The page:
Credit is almost a necessity in today’s financial world. If you don’t have credit you’ll end up having to pay cash for everything and if you’re not already affluent or have a high-paying job, that can be a difficult process.
You can't build a reputation on what you're going to do.Confucius
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What is Credit?
Credit is the ability to borrow money or access goods and services with the understanding that you’ll pay it back later. A bank or company extending credit typically means they trust you enough to receive some kind of resource now and you’ll pay them back over time either in full or in monthly payments.
Lenders, merchants and other service providers will extend credit to you based on their confidence that you can pay it back. A lot of factors go into deciding if you are “credit worthy”.
How does credit work?
Historically there was no way to actually calculate your “credit worthiness” so many banks and lenders would simply extend credit based on reputation. This isn’t a sustainable methodology and so the modern way to calculate scores was born.
A creditor will look directly at your credit history as the first step in determining if they should lend you any money. This history is compromised of several files known as your credit report. These reports are compiled by independent credit bureaus: Experian, TransUnion and Equifax.
Banks, credit card companies and other creditors will report your usage of their services and payment information to these bureaus who then calculate your score with their own scoring models.
Your credit report will typically house information like your ability to pay your bills, all of your credit cards, any loans you’ve taken out and any severe financial setbacks you’ve faced like bankruptcy or repossession.
Based on all of this data these creditors use a three-digit number, known as your credit score, in deciding whether or not to issue you credit. It’s a rating based on your credit report for how likely you’re able to pay back the debt you owe them.
What are the types of credit?
There are four types of credit:
- Revolving Credit: Revolving credit is when you’re given a maximum borrowing limit and you can borrow up to that amount and you just make monthly payments. These accounts carry over month to month as long as you have a balance on the account. The best example of revolving credit is a credit card.
- Charge Cards: A charge card is issued by retailers for use only in their establishment or store. These are a lot harder to find and are almost identical to credit cards. The key difference is that you’re required to pay off the charge card each month and no retain a balance.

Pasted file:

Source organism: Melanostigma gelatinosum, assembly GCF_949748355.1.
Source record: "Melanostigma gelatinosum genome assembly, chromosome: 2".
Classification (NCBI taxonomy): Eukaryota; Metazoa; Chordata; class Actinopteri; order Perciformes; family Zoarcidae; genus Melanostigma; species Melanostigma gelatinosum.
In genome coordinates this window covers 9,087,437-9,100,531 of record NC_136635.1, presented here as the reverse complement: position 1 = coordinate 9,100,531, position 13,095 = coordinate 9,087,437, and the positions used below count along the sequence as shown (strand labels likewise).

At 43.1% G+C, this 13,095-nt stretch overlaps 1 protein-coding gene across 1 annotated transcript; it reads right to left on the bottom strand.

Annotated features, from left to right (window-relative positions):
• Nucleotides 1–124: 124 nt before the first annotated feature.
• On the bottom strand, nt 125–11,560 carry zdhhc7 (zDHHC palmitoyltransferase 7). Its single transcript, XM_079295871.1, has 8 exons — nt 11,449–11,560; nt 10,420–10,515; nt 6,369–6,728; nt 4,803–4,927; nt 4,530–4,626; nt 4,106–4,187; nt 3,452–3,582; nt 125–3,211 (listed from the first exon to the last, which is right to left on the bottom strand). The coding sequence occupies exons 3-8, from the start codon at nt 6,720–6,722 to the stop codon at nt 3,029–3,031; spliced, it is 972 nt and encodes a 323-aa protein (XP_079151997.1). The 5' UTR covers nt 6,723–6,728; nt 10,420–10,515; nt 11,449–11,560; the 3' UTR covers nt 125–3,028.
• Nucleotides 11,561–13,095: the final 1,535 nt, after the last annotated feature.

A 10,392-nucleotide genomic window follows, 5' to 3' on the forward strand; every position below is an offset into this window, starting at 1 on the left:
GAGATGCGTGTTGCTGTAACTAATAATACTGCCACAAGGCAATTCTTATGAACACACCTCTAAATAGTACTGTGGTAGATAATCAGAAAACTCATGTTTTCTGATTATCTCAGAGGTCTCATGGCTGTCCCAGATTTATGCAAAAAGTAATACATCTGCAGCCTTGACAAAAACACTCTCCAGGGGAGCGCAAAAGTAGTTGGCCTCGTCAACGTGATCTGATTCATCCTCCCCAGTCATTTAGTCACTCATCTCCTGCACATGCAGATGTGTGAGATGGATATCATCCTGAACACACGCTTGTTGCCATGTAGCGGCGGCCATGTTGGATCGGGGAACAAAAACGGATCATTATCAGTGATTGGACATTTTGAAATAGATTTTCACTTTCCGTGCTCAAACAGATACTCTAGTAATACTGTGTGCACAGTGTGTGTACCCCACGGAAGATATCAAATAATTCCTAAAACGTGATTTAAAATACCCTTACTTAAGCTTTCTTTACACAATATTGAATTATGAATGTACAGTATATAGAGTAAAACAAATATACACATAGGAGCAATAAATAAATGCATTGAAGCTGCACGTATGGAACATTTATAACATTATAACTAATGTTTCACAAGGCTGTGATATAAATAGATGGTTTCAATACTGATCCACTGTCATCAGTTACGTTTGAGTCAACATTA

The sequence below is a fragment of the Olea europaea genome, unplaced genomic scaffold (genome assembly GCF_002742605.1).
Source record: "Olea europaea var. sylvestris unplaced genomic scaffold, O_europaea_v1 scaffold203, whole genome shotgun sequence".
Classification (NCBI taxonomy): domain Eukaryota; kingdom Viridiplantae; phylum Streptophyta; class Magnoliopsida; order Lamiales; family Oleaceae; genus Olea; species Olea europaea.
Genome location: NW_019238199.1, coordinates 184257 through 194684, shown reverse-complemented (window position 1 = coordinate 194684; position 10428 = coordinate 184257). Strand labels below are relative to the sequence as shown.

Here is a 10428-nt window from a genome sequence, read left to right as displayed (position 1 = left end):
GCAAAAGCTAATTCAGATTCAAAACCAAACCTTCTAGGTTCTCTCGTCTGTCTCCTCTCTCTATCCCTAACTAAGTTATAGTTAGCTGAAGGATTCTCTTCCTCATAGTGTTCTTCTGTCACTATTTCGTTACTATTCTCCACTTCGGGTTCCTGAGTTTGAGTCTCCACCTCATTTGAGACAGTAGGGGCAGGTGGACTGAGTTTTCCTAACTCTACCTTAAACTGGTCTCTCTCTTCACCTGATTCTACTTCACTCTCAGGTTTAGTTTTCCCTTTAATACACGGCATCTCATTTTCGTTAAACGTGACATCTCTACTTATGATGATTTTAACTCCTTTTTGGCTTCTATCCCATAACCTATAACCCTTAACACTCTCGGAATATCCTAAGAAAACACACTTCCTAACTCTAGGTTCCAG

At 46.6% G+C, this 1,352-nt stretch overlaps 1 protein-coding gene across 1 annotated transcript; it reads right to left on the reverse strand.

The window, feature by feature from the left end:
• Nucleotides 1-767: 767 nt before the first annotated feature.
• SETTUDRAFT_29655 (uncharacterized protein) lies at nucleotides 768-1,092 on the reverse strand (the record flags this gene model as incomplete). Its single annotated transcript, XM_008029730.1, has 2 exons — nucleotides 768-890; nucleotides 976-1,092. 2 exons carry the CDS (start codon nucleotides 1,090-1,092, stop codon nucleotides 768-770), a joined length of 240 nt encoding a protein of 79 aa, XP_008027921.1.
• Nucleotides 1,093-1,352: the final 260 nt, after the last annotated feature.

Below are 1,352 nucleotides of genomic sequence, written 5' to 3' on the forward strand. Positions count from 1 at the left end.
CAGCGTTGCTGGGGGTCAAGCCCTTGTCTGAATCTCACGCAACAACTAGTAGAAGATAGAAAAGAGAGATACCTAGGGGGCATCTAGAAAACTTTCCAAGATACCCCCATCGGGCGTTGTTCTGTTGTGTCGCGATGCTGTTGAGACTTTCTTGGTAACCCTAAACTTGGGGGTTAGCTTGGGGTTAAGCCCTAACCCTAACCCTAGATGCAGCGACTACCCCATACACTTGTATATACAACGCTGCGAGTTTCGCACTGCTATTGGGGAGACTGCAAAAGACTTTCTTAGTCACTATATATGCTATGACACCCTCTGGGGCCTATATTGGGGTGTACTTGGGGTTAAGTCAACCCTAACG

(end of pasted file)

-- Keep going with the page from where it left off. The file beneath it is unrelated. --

- Service Credit: Service credit is your contract with various service providers, like utilities or cable. The companies provide you with a service each month with the understanding that you’ll pay your bill for their services.
- Installment Credit: Installment credit is another term for a loan for a specific amount of money. You agree to pay this loan back in monthly payments over a set period of time. A student loan, car loan and even a mortgage are all examples of an installment credit.
Why do we need credit?
Unless you can pay cash for everything, you will need credit for most major purchases and financial decisions. It’s important to build credit at a younger age and keep your credit as good as you can. You’ll want to maintain a credit score of 580 or higher. A higher credit score means you get the best interest rates and terms on loans and credit cards.
However, your credit isn’t just used for borrowing money. It’s also used to review your entire financial situation and may be used against you when it comes to renting or getting auto insurance.
You may end up in the following scenarios:
- A landlord may check your credit when deciding if they’ll rent to you and a lower credit score could mean a higher deposit.
- Insurance companies may raise your rates if your credit score is lower.
- Utility companies, like electric or gas, may not allow you to have an account under your name if you have no credit.
- In some cases, employers will use information in your credit report for a hiring decision.
- Your credit report can be used for identity purposes.
Establishing credit and building your credit to be as best as it can be will open a lot of doors for you financially. It’s best to start when you’re younger as the longevity of your accounts does matter. If you’re having a hard time starting to build credit take a look at our guides and resources to help you find unique ways to build credit fast.